GOOD MORNING SEPTEMBER!
1.Good riddance to August, which had the worst fall-off in traffic here relative to the previous year of any month in Ethics Alarms history. I only have theories, the main one being that last August’s surge was an anomaly fueled by the Presidential campaign and the fact that Ethics Alarms was analyzing the ethics deficits of Hillary, Trump, the news media and both parties in roughly equal measure, since they were misbehaving in roughly equal measure. Since “the resistance” and their allies in the news media, academia and elsewhere decided to reject democratic institutions like elections and the office of the Presidency in their revulsion, and mount a dangerous perpetual assault on the President with the objective of undermining his leadership and having him removed extra-Constitutionally, the left-leaning end of the blog-reading pubic has become rigid and unyielding, and unable to tolerate even considering any position but their own. I’m seeing it on Facebook, every day. Their position is indefensible on the facts, so they find any critical analysis of their conduct and attitudes unpleasant. Then again, it could be because Google is burying my posts for being insufficiently politically correct, or because I suck.
2. Here’s a perfect example of the kind of ethics issue that only deserves Warm-Up status: Melania’s shoes as she boarded Air Force One on the way to Houston.
(She was in sneakers when she landed, and was mocked for that, too.)
The New York Times and other Trump-Hate news sources actually thought this fashion choice by the ex-model was worthy of criticism. In Melania Trump, Off to Texas, Finds Herself on Thin Heels , Vanessa Friedman spend hundreds of words dissecting how the stilettos were “a symbol for what many see as the disconnect between the Trump administration and reality.” Apparently the First Lady broke the “No high heels when leaving a disaster” rule in the First Family Ethics Manual. Letter writer Dennis Donalson correctly chided the Times, writing in part,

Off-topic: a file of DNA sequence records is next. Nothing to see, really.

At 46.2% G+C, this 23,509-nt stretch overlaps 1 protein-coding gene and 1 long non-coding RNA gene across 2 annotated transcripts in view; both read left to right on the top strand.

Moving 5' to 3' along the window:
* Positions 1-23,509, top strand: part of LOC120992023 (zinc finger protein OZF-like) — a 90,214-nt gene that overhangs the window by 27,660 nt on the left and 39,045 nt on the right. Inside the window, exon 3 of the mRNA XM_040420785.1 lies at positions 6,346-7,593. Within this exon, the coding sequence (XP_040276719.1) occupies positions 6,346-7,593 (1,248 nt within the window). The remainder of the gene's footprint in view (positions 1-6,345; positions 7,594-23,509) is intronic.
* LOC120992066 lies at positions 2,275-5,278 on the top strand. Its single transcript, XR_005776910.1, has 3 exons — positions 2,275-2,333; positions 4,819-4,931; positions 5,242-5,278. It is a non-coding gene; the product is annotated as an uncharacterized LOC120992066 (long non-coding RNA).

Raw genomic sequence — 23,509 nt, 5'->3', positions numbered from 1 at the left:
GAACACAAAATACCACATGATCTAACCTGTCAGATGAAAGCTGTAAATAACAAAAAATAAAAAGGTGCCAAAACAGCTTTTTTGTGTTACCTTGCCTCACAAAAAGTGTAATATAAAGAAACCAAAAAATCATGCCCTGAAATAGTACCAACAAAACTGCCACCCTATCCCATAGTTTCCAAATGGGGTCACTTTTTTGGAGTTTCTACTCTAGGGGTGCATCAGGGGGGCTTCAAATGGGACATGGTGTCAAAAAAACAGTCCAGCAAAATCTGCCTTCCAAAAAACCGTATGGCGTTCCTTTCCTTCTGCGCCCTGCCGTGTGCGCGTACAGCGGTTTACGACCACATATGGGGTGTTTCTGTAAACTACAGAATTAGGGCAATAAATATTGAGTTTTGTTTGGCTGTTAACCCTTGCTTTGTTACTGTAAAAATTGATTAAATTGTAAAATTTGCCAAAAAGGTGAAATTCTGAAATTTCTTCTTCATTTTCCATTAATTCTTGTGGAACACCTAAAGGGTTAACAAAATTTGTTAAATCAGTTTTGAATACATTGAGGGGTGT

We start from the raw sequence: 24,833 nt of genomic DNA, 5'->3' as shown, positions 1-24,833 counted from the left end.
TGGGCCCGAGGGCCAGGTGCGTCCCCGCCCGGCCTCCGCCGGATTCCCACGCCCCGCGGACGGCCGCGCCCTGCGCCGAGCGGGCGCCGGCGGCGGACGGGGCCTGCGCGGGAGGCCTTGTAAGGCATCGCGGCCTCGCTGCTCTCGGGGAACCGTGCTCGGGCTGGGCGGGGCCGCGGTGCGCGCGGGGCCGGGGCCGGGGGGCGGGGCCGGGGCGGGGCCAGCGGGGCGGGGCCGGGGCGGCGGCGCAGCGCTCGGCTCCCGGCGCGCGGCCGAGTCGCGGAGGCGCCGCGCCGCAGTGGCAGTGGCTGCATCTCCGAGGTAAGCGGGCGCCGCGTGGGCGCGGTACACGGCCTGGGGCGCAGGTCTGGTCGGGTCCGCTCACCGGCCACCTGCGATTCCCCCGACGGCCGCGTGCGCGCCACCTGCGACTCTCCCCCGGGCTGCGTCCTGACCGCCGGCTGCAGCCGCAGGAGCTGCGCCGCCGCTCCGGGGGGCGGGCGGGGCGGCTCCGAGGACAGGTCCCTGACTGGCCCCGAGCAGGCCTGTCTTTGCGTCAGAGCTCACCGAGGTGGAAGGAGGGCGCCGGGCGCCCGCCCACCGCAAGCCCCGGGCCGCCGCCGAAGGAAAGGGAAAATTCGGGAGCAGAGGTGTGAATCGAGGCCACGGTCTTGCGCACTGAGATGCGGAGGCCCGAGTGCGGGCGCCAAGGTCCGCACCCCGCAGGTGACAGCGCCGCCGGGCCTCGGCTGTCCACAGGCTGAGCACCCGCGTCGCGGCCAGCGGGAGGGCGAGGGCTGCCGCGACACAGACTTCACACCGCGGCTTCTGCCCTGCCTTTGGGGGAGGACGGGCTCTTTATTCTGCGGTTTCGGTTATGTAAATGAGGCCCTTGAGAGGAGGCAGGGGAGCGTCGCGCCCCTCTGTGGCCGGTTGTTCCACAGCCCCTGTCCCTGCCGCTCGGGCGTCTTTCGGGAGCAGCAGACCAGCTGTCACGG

The fact that she wore high heels when boarding a plane, regardless of her destination, is not newsworthy. Sometimes a cigar is just a cigar and shoes are just shoes, not “the go-to stand-in for more nuanced, complicated emotions and issues.” Give Melania, and us all, a break.
Dennis notwithstanding, I’ve decided stories like this are wonderful: they are smoking gun evidence for anyone who isn’t similarly deranged that the news media is so consumed with anti-Trump mania that it is literally unable to determine what is or isn’t fair, proportionate and reasonable coverage. If the Times thinks Melania’s shoes are such a big deal, no wonder it goes nuts over what the President says to the Boy Scouts…and no wonder it is no longer reasonable to accord such a paper any credibility or respect at all.
3. A Cobb County (Georgia) cop, now ex-cop, has learned the hard way that rueful sarcasm about his profession will be given no quarter when it lands on the third rail of race. Lt. Greg Abbott told a white driver who was being difficult in a 2016 DUI traffic stop—when she did not want to put her hands down to reach for her phone because, she said,she had seen too many videos of cops shooting unarmed citizens—“But you’re not black! Remember, we only kill black people. Yeah, we only kill black people, right?”
It sounds like something I might say, in a particularly snarky mood. However, no police department can afford to be understanding when a video shows an officer saying that, even if he punctuated it with a rim shot and was wearing a clown nose. Although it is obvious what he meant, and though he was trying to gently prod a confrontational drunk into complying with his lawful directions, and though the officer had nearly 30 years of distinguished service, he had to be fired, and authorities had to mouth the necessary pieties about how horrible he was. I would have fired him. I would have fired me.